(HOST) Among his Halloween reflections, commentator Joe Citro has been thinking about a seventy-nine year-old mystery.
(CITRO) Halloween means many things to many people: ghosts, witches, inflatable lawn ornaments, costumes, and candy. But for me October thirty-first can’t pass without my thoughts turning to Harry Houdini, the magician who died on Hallowe’en, 1926.
As this year’s holiday slips away, I’ve been reflecting on errors
I’ve made in previous years.
In 2002 I told you about a book called The Man Who Killed Houdini.
What I failed to make sufficiently clear was that the book
had not yet been published. Listeners tried unsuccessfully
to find it.
I want to take this opportunity to correct my error and announce that the book is now available.
Most of us know a little about Houdini’s passing. Backstage,
after a performance in Montreal, Houdini was approached by three McGill students curious about his remarkable physical condition.
One asked if he could really sustain a blow to the solar plexus. Houdini said yes, but before he could brace himself, the student let loose a powerful punch.
Nine days later Houdini died of a ruptured appendix – the direct result of that impact.
Have you ever wondered what became of the man who threw the punch? Did he suffer legal repercussions?
Was he plagued by guilt? Did knowing he’d killed Houdini alter the course of his life?
In 1990 author Don Bell decided to track down the Montrealer who dealt Houdini’s fatal blow. Ten years of research and his enter- taining prose combine in a real-life mystery story that reveals everything possible about this historical phantom.
First, the assailant, Joscelyn Gordon Whitehead, did not deliver a single blow to Houdini’s solar plexus. It was a veritable avalanche of blows. In fact, Mr. Whitehead’s two companions had to pull him off.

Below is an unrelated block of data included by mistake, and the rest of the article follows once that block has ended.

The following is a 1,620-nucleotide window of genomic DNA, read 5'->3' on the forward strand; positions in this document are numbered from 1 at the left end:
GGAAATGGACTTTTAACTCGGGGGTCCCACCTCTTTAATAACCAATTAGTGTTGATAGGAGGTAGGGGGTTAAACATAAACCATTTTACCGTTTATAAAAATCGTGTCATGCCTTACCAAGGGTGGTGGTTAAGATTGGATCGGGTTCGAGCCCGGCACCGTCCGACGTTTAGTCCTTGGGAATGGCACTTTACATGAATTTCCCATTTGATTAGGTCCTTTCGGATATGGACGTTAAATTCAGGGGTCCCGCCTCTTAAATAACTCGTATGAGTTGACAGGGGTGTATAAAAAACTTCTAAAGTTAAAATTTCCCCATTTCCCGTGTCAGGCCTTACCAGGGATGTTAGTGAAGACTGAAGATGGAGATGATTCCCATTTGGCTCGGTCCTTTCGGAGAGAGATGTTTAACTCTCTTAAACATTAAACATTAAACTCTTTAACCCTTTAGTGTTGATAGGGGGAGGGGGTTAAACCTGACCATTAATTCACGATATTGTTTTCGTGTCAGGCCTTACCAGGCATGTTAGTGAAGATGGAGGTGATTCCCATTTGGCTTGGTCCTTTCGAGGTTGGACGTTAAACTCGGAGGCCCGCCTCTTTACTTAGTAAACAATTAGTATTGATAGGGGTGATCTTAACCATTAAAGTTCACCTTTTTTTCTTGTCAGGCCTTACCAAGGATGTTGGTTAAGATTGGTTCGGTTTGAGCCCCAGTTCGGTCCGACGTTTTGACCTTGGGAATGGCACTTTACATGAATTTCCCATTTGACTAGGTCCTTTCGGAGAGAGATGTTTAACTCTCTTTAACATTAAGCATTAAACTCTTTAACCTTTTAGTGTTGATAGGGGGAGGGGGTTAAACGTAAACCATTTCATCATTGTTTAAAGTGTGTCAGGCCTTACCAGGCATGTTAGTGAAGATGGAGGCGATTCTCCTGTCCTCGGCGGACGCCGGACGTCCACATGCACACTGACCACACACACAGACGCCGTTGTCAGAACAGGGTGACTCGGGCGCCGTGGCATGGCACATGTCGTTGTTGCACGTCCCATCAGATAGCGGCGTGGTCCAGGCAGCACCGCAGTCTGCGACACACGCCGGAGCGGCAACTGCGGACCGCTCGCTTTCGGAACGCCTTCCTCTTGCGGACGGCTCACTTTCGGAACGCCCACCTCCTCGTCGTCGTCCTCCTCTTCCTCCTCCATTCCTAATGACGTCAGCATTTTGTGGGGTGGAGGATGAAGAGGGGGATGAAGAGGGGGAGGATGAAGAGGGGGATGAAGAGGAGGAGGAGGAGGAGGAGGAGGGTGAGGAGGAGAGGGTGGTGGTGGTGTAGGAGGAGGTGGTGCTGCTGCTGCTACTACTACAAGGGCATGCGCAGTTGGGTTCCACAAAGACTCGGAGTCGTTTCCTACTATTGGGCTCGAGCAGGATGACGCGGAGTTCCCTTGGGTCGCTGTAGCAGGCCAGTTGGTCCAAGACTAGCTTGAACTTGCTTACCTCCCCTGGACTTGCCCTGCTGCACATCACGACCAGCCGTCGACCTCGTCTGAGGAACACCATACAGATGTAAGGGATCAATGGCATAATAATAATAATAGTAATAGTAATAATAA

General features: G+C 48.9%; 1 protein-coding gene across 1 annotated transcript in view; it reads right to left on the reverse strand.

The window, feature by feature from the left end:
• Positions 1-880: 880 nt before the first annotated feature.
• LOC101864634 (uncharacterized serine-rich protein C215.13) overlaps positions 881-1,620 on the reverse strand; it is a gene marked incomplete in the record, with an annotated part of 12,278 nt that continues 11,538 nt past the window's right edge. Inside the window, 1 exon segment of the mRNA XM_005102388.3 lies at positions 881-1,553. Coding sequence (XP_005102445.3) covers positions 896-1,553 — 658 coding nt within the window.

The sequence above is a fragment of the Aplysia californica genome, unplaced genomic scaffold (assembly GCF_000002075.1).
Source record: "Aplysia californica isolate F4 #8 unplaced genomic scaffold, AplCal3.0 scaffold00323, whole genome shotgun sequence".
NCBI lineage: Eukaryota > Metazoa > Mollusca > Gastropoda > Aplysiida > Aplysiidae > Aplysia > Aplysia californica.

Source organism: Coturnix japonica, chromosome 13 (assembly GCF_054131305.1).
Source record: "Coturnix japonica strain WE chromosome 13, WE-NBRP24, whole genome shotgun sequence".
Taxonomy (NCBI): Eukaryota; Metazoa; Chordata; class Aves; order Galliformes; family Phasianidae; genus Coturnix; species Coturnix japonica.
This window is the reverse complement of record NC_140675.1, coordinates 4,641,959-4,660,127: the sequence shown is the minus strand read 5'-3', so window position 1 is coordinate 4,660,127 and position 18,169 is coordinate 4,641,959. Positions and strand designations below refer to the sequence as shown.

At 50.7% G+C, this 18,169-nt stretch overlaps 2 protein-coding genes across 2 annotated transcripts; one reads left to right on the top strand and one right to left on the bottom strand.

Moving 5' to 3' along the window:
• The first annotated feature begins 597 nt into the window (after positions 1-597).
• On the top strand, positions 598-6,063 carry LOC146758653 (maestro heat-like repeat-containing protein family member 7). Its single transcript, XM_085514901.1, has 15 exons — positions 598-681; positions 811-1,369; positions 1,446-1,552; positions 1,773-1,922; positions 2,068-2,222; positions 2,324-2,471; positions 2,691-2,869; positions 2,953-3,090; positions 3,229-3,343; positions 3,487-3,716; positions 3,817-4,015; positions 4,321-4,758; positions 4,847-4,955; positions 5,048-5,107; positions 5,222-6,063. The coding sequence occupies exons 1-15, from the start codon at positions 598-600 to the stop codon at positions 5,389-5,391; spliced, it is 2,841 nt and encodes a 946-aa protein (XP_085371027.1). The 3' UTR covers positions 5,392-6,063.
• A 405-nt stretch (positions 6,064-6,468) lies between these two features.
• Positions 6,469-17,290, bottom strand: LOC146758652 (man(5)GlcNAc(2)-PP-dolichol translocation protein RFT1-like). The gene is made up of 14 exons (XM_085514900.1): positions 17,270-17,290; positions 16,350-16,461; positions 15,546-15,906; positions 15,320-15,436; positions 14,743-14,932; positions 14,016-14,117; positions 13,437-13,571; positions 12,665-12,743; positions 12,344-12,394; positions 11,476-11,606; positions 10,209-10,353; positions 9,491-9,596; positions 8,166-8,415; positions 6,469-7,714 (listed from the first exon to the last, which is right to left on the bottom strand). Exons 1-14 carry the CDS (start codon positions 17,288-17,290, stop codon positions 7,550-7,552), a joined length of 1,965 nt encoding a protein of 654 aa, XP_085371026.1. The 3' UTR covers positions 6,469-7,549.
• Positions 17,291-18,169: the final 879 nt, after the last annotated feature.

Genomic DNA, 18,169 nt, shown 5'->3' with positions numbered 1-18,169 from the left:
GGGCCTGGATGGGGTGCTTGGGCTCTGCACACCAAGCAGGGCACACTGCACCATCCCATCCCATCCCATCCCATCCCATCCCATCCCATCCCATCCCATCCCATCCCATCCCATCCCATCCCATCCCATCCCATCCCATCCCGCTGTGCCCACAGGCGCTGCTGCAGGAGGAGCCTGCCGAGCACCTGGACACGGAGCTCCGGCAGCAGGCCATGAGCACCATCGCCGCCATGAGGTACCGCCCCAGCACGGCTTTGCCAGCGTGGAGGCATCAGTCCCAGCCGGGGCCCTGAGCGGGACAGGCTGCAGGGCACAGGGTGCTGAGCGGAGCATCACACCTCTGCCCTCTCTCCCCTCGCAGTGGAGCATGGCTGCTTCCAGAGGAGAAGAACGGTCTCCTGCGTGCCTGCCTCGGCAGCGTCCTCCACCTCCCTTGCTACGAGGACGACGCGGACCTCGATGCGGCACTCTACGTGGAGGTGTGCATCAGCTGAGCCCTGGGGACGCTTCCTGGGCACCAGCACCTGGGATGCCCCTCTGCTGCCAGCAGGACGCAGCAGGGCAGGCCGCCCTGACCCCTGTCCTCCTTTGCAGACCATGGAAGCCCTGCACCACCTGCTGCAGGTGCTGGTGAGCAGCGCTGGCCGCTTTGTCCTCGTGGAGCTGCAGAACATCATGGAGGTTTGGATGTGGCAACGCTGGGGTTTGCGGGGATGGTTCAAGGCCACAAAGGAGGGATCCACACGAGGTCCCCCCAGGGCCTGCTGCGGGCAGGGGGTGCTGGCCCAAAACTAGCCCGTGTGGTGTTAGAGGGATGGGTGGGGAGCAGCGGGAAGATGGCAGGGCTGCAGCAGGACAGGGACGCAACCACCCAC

Mr. Bell located and interviewed the two witnesses: Sam Smiley, a lawyer in his eighties, and Jacques Price, who, like Whitehead, vanished after the incident.
Mr. Bell’s detective work leads to an inescapable possibility: that Mr. Whitehead’s violence was no college prank. It may have been a deliberate assault fueled by organized Spiritualists. After all, for years Houdini had been waging war against them, exposing frauds and ruining reputations. Could Mr. Whitehead’s action have been retaliation. . . or punishment?
Mr. Bell gives us the first and best look, ever, at the mysterious Mr. Whitehead. . . including his photograph.
There are many other astonishing twists in Mr. Bell’s true-life detective story. But it’s his story, not mine – and he should tell it.
Sadly, the author did not live to see his book’s publication in 2004.
It’s called The Man Who Killed Houdini.
The author is Don Bell.
And this is Joe Citro.
Novelist Joe Citro is a native Vermonter who lives in Burlington. His new book is titled, “Weird New England.”